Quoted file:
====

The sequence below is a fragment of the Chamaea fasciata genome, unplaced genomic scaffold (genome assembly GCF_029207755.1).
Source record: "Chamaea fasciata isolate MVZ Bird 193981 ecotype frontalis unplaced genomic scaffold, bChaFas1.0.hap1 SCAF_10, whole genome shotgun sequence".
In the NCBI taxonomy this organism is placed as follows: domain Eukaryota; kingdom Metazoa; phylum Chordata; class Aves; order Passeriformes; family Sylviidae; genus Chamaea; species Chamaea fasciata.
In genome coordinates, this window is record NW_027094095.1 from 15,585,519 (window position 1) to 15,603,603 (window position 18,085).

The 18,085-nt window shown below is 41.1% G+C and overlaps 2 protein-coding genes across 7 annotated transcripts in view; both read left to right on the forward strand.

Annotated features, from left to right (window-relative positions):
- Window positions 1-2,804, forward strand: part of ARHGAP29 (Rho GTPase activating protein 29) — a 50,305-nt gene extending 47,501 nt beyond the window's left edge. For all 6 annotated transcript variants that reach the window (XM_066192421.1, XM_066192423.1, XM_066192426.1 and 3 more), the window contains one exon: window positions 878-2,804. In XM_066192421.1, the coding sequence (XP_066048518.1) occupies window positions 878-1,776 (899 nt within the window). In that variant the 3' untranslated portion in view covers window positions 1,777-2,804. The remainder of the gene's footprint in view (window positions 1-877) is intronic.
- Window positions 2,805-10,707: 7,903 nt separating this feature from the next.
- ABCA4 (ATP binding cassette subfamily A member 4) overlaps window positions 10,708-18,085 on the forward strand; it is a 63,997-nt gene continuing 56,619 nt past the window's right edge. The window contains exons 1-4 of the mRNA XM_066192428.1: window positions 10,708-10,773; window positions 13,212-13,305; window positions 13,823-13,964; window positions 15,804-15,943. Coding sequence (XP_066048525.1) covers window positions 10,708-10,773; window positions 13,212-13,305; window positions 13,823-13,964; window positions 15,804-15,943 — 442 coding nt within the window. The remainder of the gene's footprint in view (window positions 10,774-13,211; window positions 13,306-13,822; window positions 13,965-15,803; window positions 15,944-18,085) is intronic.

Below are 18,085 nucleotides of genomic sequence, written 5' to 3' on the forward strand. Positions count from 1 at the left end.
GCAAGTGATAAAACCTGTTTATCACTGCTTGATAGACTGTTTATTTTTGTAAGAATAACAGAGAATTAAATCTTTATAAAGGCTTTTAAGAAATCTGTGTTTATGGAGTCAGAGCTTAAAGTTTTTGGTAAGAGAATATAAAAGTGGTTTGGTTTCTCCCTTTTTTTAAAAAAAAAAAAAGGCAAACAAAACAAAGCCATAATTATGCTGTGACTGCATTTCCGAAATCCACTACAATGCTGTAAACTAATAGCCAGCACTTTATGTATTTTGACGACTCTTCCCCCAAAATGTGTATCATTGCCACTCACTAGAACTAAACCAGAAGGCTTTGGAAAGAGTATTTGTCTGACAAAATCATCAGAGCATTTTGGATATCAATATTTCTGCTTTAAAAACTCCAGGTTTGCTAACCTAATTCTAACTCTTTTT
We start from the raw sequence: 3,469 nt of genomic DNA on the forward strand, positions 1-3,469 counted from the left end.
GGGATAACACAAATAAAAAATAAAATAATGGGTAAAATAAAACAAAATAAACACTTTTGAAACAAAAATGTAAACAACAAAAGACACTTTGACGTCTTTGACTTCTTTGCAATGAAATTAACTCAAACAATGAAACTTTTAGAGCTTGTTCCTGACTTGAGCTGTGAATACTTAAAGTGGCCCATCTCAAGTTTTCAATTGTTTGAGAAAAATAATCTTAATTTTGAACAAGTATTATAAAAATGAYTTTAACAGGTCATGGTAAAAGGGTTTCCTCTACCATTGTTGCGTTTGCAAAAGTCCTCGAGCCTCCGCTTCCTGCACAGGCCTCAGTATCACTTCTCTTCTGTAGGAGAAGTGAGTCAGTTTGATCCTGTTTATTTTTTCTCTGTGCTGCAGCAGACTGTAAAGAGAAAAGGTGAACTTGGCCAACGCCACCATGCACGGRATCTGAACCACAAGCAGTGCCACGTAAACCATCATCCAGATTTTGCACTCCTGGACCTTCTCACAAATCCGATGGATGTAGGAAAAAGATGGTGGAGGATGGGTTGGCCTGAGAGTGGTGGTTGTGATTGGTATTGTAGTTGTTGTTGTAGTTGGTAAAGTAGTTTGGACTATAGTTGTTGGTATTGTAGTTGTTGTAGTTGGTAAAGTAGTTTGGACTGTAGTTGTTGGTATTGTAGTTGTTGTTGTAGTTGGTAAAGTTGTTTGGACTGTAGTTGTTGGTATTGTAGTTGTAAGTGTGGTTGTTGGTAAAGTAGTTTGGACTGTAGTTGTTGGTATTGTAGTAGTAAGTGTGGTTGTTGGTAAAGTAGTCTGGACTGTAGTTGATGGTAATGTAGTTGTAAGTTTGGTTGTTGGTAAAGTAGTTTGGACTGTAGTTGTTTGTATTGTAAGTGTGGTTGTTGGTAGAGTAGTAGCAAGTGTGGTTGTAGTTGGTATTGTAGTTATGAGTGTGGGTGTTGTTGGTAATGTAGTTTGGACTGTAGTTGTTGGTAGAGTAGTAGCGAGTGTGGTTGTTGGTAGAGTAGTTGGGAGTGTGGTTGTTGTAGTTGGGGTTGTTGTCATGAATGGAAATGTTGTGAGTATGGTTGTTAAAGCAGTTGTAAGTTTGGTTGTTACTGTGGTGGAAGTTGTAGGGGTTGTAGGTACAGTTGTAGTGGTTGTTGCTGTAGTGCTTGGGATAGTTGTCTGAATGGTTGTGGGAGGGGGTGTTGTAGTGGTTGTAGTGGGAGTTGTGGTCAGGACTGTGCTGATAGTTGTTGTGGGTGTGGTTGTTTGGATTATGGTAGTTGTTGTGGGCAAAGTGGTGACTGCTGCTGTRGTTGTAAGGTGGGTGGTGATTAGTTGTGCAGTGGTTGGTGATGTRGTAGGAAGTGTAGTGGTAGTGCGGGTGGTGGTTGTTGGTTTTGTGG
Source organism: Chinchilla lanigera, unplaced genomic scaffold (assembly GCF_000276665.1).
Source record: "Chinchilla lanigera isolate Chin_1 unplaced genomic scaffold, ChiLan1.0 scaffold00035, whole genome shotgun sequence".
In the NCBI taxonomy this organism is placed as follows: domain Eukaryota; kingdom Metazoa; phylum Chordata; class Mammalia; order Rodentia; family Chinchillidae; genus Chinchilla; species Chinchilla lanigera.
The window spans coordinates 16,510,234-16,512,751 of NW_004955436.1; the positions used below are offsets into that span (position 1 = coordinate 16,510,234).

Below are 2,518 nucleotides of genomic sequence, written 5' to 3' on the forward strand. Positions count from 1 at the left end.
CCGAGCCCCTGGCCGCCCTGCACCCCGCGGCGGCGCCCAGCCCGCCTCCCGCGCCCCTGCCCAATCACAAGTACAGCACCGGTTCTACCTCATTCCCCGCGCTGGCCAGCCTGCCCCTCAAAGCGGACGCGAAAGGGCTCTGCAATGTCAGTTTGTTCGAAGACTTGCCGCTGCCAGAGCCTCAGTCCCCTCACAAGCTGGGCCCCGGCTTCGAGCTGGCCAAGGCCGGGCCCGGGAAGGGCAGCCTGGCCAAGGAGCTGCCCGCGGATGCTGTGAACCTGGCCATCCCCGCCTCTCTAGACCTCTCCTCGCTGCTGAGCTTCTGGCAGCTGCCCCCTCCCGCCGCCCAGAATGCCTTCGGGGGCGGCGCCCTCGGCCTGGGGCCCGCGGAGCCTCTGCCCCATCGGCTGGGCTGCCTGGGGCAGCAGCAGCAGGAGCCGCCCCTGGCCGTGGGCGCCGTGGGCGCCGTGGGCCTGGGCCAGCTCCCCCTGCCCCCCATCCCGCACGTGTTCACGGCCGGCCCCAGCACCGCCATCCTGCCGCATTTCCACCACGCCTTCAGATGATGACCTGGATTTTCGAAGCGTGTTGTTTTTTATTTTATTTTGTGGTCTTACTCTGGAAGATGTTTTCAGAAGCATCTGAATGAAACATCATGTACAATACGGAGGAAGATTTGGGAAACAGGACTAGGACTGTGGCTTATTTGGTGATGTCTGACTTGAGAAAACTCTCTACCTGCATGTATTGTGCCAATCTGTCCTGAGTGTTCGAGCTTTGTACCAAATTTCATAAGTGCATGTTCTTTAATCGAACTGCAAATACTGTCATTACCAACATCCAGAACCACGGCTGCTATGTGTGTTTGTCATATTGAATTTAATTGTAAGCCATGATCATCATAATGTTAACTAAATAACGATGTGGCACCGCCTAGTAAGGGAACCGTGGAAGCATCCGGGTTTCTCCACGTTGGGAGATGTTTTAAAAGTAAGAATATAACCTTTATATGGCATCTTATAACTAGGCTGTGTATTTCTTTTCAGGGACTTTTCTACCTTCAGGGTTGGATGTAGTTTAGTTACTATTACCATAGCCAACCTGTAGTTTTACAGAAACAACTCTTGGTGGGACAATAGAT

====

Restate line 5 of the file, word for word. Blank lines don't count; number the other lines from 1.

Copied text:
The 18,085-nt window shown below is 41.1% G+C and overlaps 2 protein-coding genes across 7 annotated transcripts in view; both read left to right on the forward strand.